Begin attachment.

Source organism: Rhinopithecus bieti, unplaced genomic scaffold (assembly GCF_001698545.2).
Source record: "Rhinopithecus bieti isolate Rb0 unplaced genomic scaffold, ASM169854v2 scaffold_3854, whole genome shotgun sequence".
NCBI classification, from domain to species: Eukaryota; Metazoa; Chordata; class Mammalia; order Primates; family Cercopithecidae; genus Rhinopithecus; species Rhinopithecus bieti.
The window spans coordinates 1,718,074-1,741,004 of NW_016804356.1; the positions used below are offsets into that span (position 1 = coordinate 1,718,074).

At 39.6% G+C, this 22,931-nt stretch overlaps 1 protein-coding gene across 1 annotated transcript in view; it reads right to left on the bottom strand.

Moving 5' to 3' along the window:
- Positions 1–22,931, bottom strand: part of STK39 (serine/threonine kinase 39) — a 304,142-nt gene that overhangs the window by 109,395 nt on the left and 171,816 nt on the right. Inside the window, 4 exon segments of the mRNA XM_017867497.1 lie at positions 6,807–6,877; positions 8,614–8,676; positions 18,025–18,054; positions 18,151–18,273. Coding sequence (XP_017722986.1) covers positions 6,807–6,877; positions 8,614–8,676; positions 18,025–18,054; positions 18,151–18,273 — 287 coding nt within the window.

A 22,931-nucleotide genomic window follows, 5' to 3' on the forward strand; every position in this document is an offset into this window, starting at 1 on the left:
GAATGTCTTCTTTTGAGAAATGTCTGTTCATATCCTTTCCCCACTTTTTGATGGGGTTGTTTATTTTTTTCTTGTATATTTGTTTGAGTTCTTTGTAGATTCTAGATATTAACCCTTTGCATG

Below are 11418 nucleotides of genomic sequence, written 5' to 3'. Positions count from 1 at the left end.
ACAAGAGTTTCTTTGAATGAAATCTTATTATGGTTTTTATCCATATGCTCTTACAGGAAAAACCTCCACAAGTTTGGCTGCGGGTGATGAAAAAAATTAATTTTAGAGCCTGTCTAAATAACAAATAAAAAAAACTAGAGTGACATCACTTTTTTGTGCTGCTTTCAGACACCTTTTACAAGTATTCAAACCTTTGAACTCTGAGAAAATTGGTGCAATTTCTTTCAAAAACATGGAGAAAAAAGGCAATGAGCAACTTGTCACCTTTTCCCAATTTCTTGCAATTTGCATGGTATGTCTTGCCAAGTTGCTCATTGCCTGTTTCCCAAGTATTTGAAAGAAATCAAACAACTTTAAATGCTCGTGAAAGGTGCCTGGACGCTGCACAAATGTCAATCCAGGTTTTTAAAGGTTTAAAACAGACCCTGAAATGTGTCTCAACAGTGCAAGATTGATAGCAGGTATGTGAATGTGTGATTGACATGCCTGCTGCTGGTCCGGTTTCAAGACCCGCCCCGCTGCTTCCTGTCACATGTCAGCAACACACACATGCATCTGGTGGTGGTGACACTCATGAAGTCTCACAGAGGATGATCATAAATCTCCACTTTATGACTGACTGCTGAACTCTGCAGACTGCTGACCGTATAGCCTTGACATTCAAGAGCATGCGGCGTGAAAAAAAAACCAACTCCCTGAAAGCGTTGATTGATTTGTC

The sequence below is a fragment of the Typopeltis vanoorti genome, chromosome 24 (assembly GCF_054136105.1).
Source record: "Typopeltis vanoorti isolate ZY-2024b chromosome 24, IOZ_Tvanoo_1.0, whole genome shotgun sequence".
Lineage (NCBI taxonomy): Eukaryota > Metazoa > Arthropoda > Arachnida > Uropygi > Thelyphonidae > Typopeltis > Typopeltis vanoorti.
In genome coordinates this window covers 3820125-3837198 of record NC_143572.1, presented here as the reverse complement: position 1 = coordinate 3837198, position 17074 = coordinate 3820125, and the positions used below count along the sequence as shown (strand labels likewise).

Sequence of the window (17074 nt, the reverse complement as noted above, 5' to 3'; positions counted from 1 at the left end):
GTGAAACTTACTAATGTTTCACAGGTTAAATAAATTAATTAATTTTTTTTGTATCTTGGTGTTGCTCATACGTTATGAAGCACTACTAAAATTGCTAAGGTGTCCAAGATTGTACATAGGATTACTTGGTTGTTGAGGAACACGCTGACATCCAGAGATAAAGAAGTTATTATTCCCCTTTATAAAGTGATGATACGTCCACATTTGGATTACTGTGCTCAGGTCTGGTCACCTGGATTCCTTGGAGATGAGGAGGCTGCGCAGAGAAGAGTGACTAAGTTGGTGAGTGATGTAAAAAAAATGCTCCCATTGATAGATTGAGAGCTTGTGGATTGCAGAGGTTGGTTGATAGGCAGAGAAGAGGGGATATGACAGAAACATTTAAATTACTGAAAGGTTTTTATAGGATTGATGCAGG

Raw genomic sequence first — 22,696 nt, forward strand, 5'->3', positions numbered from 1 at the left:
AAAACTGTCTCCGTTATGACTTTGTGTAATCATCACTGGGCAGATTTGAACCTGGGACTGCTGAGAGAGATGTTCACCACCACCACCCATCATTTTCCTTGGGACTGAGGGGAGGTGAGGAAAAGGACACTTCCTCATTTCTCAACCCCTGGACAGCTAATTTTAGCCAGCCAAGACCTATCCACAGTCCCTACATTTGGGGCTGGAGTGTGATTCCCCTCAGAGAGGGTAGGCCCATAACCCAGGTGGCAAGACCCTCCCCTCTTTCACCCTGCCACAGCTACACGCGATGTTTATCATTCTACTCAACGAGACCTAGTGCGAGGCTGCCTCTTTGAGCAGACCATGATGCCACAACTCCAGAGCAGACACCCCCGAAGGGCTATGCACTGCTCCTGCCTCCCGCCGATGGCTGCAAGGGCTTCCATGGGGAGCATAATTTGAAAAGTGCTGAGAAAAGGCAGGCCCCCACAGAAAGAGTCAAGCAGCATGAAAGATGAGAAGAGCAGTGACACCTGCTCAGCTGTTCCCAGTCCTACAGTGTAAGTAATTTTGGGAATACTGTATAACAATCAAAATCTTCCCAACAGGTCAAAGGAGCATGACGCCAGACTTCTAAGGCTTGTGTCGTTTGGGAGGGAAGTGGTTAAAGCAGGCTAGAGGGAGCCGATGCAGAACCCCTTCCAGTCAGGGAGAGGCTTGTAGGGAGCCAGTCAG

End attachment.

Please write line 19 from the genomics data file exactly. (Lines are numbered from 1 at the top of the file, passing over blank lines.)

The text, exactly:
AAAACTGTCTCCGTTATGACTTTGTGTAATCATCACTGGGCAGATTTGAACCTGGGACTGCTGAGAGAGATGTTCACCACCACCACCCATCATTTTCCTTGGGACTGAGGGGAGGTGAGGAAAAGGACACTTCCTCATTTCTCAACCCCTGGACAGCTAATTTTAGCCAGCCAAGACCTATCCACAGTCCCTACATTTGGGGCTGGAGTGTGATTCCCCTCAGAGAGGGTAGGCCCATAACCCAGGTGGCAAGACCCTCCCCTCTTTCACCCTGCCACAGCTACACGCGATGTTTATCATTCTACTCAACGAGACCTAGTGCGAGGCTGCCTCTTTGAGCAGACCATGATGCCACAACTCCAGAGCAGACACCCCCGAAGGGCTATGCACTGCTCCTGCCTCCCGCCGATGGCTGCAAGGGCTTCCATGGGGAGCATAATTTGAAAAGTGCTGAGAAAAGGCAGGCCCCCACAGAAAGAGTCAAGCAGCATGAAAGATGAGAAGAGCAGTGACACCTGCTCAGCTGTTCCCAGTCCTACAGTGTAAGTAATTTTGGGAATACTGTATAACAATCAAAATCTTCCCAACAGGTCAAAGGAGCATGACGCCAGACTTCTAAGGCTTGTGTCGTTTGGGAGGGAAGTGGTTAAAGCAGGCTAGAGGGAGCCGATGCAGAACCCCTTCCAGTCAGGGAGAGGCTTGTAGGGAGCCAGTCAG